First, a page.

And now to the highlight of this epic, the local cemetery. If you really want to enjoy fog at its best then take a walk through the mists and haze of the cemetery. It is a real ghouls paradise on a misty day. You hear sounds, but see no-one making the sounds. On a grave somewhere dragging footsteps can be heard and perhaps in the distance you might see the outline of a strange figure, either beckoning to you with a bony finger, or just standing, but with its back to you. It will only turn when you approach it and will then politely ask where the exit gate would be to the cemetery. It is a lost soul like yourself, searching for a way home. There is a smell in the air, something that has decided to transform itself into a liquid or gas. No problem. Even the inhabitants of a cemetery have a right to their fog.
I once made a photo journey through the foggy cemetery, but none of the inhabitants stopped to pose for a photo, although I did sneak up on one. She pointed to a bench and invited me to take a seat. I thanked her and ran home, it was almost tea time and I was hungry. Me, frightened of what you might meet in a cemetery on a foggy day? Never.
The smog lay thickly over the streets of London. Mackenzie hated it. That the meeting had to be arranged at eleven in the evening on a night like this did not suit his plan, but that was the way she wanted it and who was he to disagree. The yellow thick air was hanging around when he woke up in the morning. Driving with the car to the office did not come into the question so he took public transport. He was glad to arrive at work safe and sound although he was not sure whether he was safe or not. When he sneezed into his handkerchief he saw the black sooty residue left in the cloth and wondered whether he would survive another foggy winter in London.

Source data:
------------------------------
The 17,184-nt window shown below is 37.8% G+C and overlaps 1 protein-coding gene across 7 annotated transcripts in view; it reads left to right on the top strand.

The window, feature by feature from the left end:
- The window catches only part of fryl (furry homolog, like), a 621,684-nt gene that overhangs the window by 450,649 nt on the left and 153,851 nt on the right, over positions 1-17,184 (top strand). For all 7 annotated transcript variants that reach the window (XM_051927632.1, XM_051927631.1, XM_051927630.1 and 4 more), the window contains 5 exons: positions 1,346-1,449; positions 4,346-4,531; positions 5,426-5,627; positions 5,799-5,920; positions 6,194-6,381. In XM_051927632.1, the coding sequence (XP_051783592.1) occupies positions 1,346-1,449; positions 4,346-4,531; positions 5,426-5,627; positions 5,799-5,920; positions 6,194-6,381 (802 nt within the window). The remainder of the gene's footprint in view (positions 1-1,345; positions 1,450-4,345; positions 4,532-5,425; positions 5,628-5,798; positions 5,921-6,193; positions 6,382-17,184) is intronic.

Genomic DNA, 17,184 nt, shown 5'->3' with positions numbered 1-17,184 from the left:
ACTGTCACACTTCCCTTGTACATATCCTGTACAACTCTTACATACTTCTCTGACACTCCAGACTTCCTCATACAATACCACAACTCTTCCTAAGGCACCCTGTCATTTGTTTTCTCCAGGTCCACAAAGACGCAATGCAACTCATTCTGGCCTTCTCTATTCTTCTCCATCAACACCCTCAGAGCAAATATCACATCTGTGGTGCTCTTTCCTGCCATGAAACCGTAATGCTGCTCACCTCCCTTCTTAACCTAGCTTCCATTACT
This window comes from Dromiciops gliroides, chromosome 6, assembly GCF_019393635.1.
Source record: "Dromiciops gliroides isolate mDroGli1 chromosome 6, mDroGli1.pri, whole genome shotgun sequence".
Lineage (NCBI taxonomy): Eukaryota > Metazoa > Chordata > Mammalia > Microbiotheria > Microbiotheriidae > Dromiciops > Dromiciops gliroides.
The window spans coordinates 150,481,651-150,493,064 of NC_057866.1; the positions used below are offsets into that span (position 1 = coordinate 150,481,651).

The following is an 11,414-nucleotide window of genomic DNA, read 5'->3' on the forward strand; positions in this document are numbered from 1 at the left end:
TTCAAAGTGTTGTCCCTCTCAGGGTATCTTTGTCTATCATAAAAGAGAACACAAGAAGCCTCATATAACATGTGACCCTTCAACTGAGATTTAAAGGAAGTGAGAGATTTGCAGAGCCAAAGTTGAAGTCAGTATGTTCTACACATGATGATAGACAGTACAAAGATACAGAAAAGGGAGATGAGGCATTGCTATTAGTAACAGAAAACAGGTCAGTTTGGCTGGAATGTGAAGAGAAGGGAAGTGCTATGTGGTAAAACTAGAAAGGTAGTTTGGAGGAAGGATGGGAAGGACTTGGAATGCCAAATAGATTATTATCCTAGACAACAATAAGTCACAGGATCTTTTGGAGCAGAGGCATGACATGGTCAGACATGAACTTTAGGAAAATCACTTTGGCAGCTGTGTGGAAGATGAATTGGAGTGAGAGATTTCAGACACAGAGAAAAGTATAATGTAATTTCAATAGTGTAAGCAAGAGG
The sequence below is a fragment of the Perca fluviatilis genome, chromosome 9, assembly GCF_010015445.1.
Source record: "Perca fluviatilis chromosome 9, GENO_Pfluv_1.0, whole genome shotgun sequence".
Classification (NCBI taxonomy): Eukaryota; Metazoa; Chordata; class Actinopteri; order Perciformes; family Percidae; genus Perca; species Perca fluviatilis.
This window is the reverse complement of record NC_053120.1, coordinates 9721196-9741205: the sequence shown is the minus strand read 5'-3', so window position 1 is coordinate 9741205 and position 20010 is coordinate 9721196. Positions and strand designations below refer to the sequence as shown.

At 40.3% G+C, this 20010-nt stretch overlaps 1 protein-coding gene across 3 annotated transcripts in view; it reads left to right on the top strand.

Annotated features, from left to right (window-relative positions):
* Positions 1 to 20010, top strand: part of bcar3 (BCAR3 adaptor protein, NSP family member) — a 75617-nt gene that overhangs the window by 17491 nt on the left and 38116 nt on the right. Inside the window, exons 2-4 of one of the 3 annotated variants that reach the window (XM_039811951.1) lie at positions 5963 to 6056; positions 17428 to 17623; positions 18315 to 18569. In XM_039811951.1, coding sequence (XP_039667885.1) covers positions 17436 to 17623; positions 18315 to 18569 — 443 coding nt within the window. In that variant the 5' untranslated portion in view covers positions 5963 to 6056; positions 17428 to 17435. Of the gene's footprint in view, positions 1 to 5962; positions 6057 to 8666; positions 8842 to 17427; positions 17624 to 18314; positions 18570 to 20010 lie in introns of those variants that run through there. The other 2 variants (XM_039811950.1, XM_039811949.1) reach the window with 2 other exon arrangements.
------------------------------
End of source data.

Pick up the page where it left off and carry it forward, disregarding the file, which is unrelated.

“Good morning Mackenzie” said Smithers, his fellow clerk “here is the morning paper”.
“There seems to be some problems in the Soviet part of the world again. The cold war is not getting any warmer.” and Mackenzie decided to read through the latest news himself.
In the 1950’s, ten years after the war, the enemies of his country seem to have shifted from Europe to their so-called allies in the North, now known as the Union of Soviet Socialist Republics, although you could call it what you wish, thought Mackenzie, but Russia stays Russia. “Just remains a big question mark on the map of the world” he thought to himself.
He looked out of the window and noticed the yellow strands of the smog becoming thicker and engulfing everything on the street. He usually had a wonderful view of the near bye river Thames, but today even the water seemed to have coloured itself yellow. He was awakened out of his “smoggy” thoughts by his telephone.
“Mackenzie, foreign office” he said and was surprised to hear a female voice at the other end of the line.
“Mr. Mackenzie, I have to talk to you in private, please do not mention I am calling.”
“I will not tell anyone that you are calling, as I don’t know who you are and what you want. Could you please be more explicit” he said, wondering what this was about.
“My name is Valentina and I am calling on behalf of my brother Igor.”
“I don’t understand?” Mackenzie did not know a Valentina and even less an Igor, but realising that the caller spoke English with a broad Eastern accent, he became interested.
“I am Valentina Novikova and my brother is Igor Novikov. He works for the Russian nuclear science authorities and contacted me to say that he will be arriving in Germany tomorrow morning and wishes for political asylum. He mentioned that he met you at a reception in Moscow earlier this year where you exchanged visiting cards.”